I was shaking and I didn’t know whether it was from fear, from shock or from the cold. Tears had come quite easily to me over the past seven years since Angela had died and I cried now. I couldn’t help it. It was mostly due to the relief of still being alive when I had been sure that I would die. It was the body’s natural reaction to intense emotion, and I had been frightened more than at any time in my life.
Only a few minutes had elapsedin real time since I had stepped out of the taxi but my life had changed from one of discipline and
order to one of chaos and fear. How easily I had been castrated of my courtroom authority. How fearful I had so quickly become of castration of another kind.
In my line of work one encountered fear and intimidation on an almost daily basis. How self-righteous and condescending I imagined I must have been to potential witnesses too fearful to give evidence. ‘We will look after you,’ I would say to them. ‘We will protect you from the bullies,’ I would promise, ‘but you must do what is right.’ Only now did I appreciate their predicament. I should have told Julian Trent to go to hell but, in fact, I would have licked his boots if he had so asked, and I hated myself for it.
Eventually the intensity of the pain in my groin diminished, only to be replaced by a dull ache from the backs of my thighs where the baseball bat had first caught me. The shaking also gradually abated and I was able to roll over onto my knees. It didn’t seem to help much but at least I was looking at the world the right way up. My computer was well beyond repair and all my previously neatly ordered court papers were blowing along the road in the rain, hiding beneath parked cars and flying up into the branches of the leafless trees. My gown and wig, which had also beenin the box, were soaking up the water from another puddle. But I didn’t really care. It was as much as I could manage to stand approximately upright and stagger the few yards to the door of my chambers. And still nobody appeared.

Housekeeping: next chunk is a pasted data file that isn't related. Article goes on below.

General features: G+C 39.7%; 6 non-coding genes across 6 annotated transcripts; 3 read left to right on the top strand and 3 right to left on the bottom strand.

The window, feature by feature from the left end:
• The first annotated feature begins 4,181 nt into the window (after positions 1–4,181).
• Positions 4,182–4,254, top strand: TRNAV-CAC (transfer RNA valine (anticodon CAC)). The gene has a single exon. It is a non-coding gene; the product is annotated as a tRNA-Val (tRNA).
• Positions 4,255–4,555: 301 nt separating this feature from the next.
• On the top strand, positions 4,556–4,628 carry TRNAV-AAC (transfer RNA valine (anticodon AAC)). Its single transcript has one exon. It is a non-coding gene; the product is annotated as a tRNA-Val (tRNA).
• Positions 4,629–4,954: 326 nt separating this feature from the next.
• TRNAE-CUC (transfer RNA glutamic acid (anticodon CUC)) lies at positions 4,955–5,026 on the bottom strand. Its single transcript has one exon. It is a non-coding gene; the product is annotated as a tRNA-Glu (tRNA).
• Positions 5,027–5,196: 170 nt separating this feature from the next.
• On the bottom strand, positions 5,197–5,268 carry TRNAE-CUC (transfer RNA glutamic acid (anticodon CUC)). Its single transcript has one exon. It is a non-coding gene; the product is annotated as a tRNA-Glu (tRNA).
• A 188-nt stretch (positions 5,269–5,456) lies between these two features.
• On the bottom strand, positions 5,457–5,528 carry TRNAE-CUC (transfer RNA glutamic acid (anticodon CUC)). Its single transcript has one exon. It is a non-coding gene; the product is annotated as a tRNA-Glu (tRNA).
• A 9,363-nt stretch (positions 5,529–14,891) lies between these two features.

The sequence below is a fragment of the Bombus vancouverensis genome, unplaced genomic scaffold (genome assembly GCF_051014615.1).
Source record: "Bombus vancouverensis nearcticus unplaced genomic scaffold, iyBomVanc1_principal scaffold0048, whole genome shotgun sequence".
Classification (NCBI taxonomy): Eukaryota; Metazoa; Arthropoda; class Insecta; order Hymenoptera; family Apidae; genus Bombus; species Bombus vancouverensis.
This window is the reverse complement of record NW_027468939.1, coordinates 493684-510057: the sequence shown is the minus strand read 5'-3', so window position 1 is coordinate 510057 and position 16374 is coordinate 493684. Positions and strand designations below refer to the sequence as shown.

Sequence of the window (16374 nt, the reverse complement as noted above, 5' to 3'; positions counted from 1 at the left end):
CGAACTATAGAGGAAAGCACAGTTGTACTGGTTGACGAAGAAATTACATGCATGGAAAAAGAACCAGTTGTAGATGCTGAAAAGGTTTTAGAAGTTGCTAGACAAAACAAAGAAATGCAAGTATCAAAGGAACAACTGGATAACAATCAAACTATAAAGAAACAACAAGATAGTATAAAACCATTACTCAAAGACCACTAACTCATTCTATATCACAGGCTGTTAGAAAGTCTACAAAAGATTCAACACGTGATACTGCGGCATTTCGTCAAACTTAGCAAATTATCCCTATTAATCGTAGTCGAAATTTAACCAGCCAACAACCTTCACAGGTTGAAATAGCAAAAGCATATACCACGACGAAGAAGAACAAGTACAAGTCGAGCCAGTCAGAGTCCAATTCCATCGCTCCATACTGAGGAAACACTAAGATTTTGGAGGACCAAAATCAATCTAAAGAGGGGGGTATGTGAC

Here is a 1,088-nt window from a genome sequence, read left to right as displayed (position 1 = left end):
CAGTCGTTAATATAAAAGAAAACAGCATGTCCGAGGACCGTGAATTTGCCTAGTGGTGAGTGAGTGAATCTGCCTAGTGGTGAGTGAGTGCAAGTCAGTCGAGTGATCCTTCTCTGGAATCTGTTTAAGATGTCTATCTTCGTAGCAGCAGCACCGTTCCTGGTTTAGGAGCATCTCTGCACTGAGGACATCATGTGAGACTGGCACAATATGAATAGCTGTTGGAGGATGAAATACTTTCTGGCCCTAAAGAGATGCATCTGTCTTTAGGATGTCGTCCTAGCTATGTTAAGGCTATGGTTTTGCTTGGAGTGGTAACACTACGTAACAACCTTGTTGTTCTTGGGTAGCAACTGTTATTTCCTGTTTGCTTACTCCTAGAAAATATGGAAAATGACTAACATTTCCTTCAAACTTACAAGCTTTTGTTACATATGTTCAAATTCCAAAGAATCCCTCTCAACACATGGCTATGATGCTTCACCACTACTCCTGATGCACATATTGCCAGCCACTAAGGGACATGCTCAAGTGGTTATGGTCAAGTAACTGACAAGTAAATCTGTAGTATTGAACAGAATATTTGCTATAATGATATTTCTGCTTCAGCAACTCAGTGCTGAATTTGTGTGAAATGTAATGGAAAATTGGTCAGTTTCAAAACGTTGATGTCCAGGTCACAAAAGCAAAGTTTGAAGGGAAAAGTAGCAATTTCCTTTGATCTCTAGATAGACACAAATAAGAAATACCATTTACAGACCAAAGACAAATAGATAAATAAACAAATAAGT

I leaned up against the board with all the barristers’ names painted on it and looked at the blue front door. I couldn’t remember the code for the security lock. I had worked in these chambers for almost thirteen years and the code hadn’t been changed once in all that time, but still I couldn’t recall it now.
So I pushed the bell and was rewarded with Arthur’s friendly voice from a small speaker.
‘Yes,’ he said. ‘Who is it?’
‘Geoffrey,’ I croaked. ‘Geoffrey Mason. Can you come and help?’
‘Mr Mason?’ Arthur asked back through the speaker. ‘Are you all right?’
‘No,’ I said.
Almost immediately the door opened and Arthur, my rather tardy Good Samaritan, at last came to my rescue, half carrying me through the hallway into the clerks’ room. He pulled up a desk chair and I gratefully sat down, but carefully so as not to further inflame the problems below.
I must have been quite a sight. I was soaked through and both the knees of my pinstripe suit were torn where I had landed on the rough tarmac. My once starched white shirt clung like a wet rag to my chest and my hair dripped rainwater down my forehead. It is surprising how quickly one becomes wet from lying in persistent rain.
‘Goodness gracious,’ said Arthur. ‘What on earth happened to you?’
I hadn’t expected Arthur to be a ‘goodness gracious’ sort of chap, but he did spend his working life in close proximity to barristers who acted like they lived in the eighteenth or nineteenth centuries, and some of it must have rubbed off.
‘I was mugged,’ I said.